Stryker Hip Replacement Problems - Recall, Failure Rates and Lawsuits

Women More Likely to Suffer Hip Replacement Problems

Emma Gonzalez | February 26th, 2013

Stryker Hip Replacement ProblemsOn February 18, 2013, the JAMA Internal Medicine medical journal published a study showing that women are nearly 30% more likely than men to experience total hip replacement failure. In other words, female patients who undergo a total hip replacement, or hip arthroplasty, are more likely to experience Stryker hip replacement problems and, eventually, implant failure.

Women may be at higher risk for Stryker hip replacement problems

The FDA-funded prospective cohort study detailed information from more than 35,000 patients. Each had undergone a total hip replacement at one of 46 hospitals within the Kaiser Permanente health system. Among the most startling findings was that women had a 29% higher rate of implant failure. Other notable differences between men’s and women’s implants include the fact that women’s implants used smaller femoral heads, and were more likely to be metal-on-polyethylene (not metal-on-metal) implants. As Stryker’s Trident and Rejuvenate implants both include metal and ceramic components, it may be true that women are at a higher risk of Stryker hip replacement problems.

The study did not reach a conclusion on why women experience higher failure rates than do men. Nevertheless, researchers did conclude that this evidence makes it clear that gender should be an important factor in determining recommended implants, device innovation, and patient management.

Metal-on-metal implants linked to serious health concerns

The study’s results are very timely, as hip implants – and particularly metal-on-metal implants – are under the microscope. These implants have been linked to early failure rates, often due to premature implant loosening. Additionally, metal-on-metal implants may created friction between component parts, causing metal to flake off and enters the bloodstream. The resulting condition is known as metallosis, or heavy metal poisoning, and may cause severe tissue death, bone damage, and other serious health problems.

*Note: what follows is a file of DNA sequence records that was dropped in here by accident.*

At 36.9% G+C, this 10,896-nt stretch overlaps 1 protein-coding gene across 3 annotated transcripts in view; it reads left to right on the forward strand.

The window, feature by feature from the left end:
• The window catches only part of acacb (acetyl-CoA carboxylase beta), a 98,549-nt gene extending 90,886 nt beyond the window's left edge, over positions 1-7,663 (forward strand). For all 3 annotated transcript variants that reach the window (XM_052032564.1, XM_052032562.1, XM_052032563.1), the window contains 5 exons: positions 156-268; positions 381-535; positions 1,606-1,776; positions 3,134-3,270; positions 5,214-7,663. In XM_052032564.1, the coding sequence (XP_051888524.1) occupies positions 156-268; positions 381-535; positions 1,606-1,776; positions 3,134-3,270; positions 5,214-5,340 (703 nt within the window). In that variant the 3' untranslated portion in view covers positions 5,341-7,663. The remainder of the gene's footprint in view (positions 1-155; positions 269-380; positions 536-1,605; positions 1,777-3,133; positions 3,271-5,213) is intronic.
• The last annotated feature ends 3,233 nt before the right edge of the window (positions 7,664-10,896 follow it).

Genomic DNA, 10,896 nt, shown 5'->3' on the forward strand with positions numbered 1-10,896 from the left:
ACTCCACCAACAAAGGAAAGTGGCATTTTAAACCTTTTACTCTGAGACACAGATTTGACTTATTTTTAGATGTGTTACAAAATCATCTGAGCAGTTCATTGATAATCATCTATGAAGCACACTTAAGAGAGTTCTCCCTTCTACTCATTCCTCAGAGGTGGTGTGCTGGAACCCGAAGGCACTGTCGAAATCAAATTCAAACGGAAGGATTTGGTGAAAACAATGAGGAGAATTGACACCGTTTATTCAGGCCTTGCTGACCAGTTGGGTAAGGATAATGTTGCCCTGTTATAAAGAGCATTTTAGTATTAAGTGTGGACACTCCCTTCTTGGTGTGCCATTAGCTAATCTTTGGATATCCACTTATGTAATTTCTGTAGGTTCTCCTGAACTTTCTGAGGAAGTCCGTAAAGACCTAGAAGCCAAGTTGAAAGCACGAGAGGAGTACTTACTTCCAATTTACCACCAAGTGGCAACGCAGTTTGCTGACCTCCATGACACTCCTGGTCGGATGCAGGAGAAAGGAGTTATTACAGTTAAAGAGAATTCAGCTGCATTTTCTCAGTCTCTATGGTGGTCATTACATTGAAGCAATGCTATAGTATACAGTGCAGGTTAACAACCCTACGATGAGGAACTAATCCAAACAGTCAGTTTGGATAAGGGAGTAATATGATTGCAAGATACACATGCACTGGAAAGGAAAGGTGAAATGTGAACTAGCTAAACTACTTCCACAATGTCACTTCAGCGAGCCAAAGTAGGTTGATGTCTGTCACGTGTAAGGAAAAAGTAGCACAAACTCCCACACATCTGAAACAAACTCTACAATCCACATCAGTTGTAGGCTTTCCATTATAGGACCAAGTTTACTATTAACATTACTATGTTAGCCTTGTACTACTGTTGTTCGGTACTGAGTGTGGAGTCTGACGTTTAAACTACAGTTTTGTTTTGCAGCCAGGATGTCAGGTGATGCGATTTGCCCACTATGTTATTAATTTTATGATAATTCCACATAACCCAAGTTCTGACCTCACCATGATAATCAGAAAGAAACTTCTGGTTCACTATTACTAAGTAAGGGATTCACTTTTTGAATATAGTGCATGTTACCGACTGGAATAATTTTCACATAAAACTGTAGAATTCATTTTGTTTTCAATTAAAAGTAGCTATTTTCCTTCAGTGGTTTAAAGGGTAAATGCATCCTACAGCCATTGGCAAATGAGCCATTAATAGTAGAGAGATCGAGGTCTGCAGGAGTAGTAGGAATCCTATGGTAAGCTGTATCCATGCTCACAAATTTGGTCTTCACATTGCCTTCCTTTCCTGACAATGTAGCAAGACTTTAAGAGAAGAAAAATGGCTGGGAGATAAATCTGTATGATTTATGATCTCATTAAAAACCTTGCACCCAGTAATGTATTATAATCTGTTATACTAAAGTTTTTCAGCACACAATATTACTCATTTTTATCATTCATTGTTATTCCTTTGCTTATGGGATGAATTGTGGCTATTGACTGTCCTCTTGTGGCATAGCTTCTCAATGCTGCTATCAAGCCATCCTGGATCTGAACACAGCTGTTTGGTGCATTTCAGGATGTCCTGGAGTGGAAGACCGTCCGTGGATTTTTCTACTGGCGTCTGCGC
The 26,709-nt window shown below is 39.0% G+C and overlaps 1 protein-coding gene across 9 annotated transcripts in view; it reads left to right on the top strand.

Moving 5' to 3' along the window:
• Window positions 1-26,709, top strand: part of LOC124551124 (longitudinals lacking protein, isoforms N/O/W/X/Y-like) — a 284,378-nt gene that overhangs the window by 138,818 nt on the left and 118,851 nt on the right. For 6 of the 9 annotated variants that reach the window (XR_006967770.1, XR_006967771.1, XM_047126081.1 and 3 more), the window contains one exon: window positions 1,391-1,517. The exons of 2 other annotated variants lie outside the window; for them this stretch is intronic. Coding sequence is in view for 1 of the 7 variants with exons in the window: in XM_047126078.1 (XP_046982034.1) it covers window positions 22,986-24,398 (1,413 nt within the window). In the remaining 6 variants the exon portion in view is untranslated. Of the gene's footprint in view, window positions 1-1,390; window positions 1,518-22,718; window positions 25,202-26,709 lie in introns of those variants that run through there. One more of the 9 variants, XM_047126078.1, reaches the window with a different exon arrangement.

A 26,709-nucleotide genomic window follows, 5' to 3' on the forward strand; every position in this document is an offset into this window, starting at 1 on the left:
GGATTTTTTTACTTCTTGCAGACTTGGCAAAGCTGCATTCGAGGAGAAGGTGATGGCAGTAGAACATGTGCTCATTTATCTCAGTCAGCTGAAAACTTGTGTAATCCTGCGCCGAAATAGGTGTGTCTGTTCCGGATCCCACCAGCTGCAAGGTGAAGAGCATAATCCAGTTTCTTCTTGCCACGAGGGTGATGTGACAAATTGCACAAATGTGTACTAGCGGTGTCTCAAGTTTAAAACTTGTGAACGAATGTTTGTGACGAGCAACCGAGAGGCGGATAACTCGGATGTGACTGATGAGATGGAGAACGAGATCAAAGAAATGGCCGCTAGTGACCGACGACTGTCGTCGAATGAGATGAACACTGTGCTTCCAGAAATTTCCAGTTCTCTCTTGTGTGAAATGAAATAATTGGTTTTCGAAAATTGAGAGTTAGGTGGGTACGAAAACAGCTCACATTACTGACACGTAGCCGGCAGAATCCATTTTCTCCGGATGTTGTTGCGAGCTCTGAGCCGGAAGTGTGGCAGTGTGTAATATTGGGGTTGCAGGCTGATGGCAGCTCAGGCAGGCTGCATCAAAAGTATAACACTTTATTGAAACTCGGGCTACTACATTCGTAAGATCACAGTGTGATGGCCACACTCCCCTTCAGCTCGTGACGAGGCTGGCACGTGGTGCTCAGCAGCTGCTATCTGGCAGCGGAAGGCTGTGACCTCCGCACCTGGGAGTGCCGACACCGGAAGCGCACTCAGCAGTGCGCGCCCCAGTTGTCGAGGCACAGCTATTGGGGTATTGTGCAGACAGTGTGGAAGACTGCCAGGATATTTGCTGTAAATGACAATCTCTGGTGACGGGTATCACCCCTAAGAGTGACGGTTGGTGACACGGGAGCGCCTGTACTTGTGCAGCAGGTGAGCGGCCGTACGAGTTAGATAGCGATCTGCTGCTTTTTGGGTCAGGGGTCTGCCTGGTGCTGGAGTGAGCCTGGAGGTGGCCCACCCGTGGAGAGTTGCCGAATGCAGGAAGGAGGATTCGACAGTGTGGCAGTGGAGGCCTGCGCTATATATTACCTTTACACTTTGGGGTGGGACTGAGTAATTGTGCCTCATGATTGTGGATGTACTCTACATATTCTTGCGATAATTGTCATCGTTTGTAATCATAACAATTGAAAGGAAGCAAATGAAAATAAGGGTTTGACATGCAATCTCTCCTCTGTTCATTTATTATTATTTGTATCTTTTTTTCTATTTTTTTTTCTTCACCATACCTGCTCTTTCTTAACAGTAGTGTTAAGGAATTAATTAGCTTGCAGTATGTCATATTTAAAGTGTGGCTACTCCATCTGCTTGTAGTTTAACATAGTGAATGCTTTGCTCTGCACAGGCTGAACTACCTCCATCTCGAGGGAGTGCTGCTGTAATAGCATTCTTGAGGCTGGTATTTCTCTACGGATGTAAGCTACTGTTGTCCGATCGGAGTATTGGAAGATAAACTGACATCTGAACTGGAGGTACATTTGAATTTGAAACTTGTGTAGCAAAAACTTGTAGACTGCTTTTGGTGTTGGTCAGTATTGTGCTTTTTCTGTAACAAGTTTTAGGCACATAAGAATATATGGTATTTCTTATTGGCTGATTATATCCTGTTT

In January 2013, the FDA released new guidelines for metal-on-metal hip implants. The federal regulatory agency counseled doctors to only use metal-on-metal hip implants if other hip replacements were insufficient or inappropriate for a patient’s needs. The FDA asked manufacturers to undergo necessary testing and other measures to prove that their implants are safe enough to remain on the U.S. market. The agency also announced that all future metal-on-metal hip designs will be required to undergo extensive clinical trial testing before receiving approval.

Stryker hip replacement recall affects two devices

Though Stryker’s problematic hip implants – known as the Trident and Rejuvenate hip replacements – are not metal-on-metal, they have received many complaints from injured patients. Among reported Stryker hip problems, consumers report:

  • Difficulty walking
  • Implant breaking into pieces
  • Popping and squeaking during movement
  • Bone fractures
  • Inflammation and pain
  • Uneven bone wear

The volume of complaints resulted in the 2008 and 2012 Stryker hip replacement recall, which withdrew from the market the Trident and Rejuvenate implants, respectively. Nevertheless, many patients had already been injured from their implants. Many filed Stryker hip lawsuits to recover damages from their injuries.

  1. JAMA Internal Medicine Report on Implant Failure. http://archinte.jamanetwork.com/article.aspx?articleid=1653996#Abstract

  2. Doctors Given Millions by Device Makers Fail to Disclose Pay in Research. http://www.bloomberg.com/news/2010-09-13/doctors-given-millions-by-device-makers-fail-to-disclose-pay-in-research.html